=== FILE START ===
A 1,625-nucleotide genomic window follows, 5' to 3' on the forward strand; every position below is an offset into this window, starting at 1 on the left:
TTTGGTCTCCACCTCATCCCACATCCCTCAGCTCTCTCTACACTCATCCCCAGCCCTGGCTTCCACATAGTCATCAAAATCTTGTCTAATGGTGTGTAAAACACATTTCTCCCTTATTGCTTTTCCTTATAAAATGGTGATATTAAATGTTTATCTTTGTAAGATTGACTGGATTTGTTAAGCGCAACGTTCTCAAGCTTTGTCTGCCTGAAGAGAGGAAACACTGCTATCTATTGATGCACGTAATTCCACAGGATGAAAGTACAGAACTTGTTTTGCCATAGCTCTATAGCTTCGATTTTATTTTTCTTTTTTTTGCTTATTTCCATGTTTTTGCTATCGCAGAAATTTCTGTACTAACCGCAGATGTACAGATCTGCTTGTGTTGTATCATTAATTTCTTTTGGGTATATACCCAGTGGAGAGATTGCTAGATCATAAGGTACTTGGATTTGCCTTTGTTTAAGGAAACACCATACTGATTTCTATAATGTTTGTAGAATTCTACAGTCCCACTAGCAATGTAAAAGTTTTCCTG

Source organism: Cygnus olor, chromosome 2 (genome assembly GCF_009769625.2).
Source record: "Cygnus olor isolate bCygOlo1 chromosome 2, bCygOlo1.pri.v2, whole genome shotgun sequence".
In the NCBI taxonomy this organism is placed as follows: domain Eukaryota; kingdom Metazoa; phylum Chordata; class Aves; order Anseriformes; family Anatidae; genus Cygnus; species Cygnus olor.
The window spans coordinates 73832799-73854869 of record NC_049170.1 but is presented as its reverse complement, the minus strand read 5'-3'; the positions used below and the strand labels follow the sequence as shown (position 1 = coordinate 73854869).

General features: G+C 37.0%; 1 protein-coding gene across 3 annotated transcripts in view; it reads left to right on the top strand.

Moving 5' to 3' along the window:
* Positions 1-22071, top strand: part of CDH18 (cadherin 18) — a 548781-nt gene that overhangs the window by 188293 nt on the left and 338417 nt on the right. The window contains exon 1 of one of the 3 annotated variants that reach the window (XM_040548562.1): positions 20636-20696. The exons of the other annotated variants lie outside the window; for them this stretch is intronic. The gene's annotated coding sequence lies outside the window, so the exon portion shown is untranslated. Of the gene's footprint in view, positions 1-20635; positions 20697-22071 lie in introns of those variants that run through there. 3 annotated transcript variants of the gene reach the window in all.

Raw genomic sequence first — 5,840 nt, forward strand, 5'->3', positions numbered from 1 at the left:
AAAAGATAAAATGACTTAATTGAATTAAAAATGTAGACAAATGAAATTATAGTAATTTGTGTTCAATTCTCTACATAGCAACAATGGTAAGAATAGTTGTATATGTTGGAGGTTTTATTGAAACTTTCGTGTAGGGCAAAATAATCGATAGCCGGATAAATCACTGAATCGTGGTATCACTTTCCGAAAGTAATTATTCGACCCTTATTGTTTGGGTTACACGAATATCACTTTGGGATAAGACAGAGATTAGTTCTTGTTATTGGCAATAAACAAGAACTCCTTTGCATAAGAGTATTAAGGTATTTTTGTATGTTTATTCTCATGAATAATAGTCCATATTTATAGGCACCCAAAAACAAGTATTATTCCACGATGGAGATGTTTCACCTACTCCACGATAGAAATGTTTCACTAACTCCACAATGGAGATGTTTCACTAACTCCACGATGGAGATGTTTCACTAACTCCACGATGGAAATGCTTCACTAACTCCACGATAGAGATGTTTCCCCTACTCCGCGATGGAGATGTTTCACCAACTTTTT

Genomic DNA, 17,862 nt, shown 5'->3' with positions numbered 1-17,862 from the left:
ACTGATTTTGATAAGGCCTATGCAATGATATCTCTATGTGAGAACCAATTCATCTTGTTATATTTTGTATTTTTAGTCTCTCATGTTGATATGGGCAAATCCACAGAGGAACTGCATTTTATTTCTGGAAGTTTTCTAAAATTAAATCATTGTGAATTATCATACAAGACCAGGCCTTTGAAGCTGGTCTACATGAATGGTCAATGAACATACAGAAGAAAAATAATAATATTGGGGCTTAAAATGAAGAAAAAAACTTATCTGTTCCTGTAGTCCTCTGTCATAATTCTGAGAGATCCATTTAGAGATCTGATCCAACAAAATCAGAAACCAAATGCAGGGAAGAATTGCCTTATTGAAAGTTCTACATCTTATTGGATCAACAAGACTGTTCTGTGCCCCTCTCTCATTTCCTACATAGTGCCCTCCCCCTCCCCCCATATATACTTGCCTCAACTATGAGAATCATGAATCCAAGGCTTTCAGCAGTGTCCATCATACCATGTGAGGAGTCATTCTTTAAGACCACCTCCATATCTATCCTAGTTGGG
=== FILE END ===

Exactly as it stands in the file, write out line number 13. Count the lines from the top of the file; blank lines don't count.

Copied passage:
ACTGATTTTGATAAGGCCTATGCAATGATATCTCTATGTGAGAACCAATTCATCTTGTTATATTTTGTATTTTTAGTCTCTCATGTTGATATGGGCAAATCCACAGAGGAACTGCATTTTATTTCTGGAAGTTTTCTAAAATTAAATCATTGTGAATTATCATACAAGACCAGGCCTTTGAAGCTGGTCTACATGAATGGTCAATGAACATACAGAAGAAAAATAATAATATTGGGGCTTAAAATGAAGAAAAAAACTTATCTGTTCCTGTAGTCCTCTGTCATAATTCTGAGAGATCCATTTAGAGATCTGATCCAACAAAATCAGAAACCAAATGCAGGGAAGAATTGCCTTATTGAAAGTTCTACATCTTATTGGATCAACAAGACTGTTCTGTGCCCCTCTCTCATTTCCTACATAGTGCCCTCCCCCTCCCCCCATATATACTTGCCTCAACTATGAGAATCATGAATCCAAGGCTTTCAGCAGTGTCCATCATACCATGTGAGGAGTCATTCTTTAAGACCACCTCCATATCTATCCTAGTTGGG